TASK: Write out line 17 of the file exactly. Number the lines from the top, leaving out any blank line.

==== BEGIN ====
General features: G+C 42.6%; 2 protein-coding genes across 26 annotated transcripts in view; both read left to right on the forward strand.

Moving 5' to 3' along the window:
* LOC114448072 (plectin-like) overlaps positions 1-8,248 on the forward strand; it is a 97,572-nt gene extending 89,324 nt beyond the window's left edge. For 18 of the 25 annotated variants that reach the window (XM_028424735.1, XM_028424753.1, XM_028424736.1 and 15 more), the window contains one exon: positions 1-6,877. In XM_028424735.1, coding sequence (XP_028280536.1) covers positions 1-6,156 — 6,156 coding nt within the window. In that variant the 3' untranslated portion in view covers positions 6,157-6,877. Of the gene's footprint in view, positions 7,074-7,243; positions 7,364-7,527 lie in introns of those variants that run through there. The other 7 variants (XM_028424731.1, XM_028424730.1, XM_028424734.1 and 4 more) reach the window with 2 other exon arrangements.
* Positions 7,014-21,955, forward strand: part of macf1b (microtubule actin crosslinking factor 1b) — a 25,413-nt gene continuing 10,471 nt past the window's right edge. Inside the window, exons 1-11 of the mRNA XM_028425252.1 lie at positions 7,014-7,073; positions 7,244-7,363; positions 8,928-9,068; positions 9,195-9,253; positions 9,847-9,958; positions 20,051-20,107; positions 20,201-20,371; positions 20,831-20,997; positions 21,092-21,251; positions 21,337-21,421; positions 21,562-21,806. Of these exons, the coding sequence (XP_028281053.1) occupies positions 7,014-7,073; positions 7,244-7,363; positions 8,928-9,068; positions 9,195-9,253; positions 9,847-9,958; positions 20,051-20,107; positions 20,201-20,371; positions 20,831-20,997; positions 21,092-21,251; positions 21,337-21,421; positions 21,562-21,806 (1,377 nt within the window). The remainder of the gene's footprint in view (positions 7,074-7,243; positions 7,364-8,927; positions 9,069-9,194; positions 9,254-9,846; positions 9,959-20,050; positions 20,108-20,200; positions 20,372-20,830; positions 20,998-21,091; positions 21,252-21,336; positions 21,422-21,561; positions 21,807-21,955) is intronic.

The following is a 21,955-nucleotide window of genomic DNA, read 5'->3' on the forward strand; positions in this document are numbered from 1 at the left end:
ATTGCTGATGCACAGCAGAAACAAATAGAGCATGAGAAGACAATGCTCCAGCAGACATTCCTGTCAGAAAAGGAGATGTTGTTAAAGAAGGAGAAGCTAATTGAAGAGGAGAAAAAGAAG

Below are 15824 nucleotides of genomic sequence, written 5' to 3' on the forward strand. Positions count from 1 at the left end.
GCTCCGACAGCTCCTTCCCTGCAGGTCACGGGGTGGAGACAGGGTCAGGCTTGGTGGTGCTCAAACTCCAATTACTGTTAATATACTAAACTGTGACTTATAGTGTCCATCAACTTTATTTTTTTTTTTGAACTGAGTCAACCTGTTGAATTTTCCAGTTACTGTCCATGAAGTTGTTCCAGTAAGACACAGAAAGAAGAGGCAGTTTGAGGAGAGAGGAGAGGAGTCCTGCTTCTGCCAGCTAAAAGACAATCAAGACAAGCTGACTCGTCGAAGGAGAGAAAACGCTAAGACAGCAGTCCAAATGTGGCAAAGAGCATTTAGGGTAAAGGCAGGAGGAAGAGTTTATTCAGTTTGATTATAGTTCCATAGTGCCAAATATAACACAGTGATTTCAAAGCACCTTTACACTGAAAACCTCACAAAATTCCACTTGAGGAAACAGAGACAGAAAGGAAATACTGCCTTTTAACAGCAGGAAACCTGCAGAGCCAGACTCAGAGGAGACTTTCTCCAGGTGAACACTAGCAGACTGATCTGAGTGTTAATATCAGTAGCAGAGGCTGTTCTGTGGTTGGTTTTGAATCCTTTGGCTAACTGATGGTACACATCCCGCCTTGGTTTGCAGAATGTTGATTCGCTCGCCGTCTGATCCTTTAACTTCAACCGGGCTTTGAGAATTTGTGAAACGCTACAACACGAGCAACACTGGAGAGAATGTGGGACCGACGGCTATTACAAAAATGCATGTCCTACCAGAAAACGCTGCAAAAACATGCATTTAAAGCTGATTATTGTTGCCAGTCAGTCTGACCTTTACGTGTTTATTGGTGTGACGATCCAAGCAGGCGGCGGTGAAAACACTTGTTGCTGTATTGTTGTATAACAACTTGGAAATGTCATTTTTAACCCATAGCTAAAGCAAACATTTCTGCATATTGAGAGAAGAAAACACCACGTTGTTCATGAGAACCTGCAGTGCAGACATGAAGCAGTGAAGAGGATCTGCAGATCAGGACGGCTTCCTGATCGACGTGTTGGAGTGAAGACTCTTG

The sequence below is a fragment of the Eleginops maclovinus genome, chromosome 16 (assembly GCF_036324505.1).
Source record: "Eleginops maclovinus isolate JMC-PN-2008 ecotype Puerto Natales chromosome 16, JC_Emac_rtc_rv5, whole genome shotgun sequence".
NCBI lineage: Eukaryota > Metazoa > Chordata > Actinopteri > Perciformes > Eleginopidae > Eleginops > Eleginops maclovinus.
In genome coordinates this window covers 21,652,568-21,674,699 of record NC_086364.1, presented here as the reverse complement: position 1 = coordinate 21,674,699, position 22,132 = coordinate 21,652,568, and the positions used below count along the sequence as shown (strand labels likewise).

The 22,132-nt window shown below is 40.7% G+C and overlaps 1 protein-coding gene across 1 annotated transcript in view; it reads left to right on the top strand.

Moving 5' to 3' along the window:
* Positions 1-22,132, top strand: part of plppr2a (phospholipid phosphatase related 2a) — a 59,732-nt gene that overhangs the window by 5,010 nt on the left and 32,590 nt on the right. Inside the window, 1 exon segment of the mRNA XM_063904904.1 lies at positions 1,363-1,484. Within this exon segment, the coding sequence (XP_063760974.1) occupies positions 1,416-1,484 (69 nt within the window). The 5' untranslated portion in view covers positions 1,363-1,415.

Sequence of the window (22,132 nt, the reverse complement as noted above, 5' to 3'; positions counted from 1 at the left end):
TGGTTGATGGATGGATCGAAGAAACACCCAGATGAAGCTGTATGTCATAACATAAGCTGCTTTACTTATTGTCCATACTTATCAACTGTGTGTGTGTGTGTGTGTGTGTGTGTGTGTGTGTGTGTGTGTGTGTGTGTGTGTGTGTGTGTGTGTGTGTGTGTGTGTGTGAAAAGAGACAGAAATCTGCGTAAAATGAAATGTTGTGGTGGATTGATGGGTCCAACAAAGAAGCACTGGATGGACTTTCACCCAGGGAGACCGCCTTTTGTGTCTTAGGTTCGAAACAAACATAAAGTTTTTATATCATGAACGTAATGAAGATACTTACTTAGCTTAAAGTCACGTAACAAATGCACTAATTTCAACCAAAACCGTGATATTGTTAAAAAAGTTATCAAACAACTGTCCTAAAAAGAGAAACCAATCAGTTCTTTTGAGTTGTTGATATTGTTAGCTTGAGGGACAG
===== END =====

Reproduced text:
TGGTTGATGGATGGATCGAAGAAACACCCAGATGAAGCTGTATGTCATAACATAAGCTGCTTTACTTATTGTCCATACTTATCAACTGTGTGTGTGTGTGTGTGTGTGTGTGTGTGTGTGTGTGTGTGTGTGTGTGTGTGTGTGTGTGTGTGTGTGTGTGTGTGTGTGAAAAGAGACAGAAATCTGCGTAAAATGAAATGTTGTGGTGGATTGATGGGTCCAACAAAGAAGCACTGGATGGACTTTCACCCAGGGAGACCGCCTTTTGTGTCTTAGGTTCGAAACAAACATAAAGTTTTTATATCATGAACGTAATGAAGATACTTACTTAGCTTAAAGTCACGTAACAAATGCACTAATTTCAACCAAAACCGTGATATTGTTAAAAAAGTTATCAAACAACTGTCCTAAAAAGAGAAACCAATCAGTTCTTTTGAGTTGTTGATATTGTTAGCTTGAGGGACAG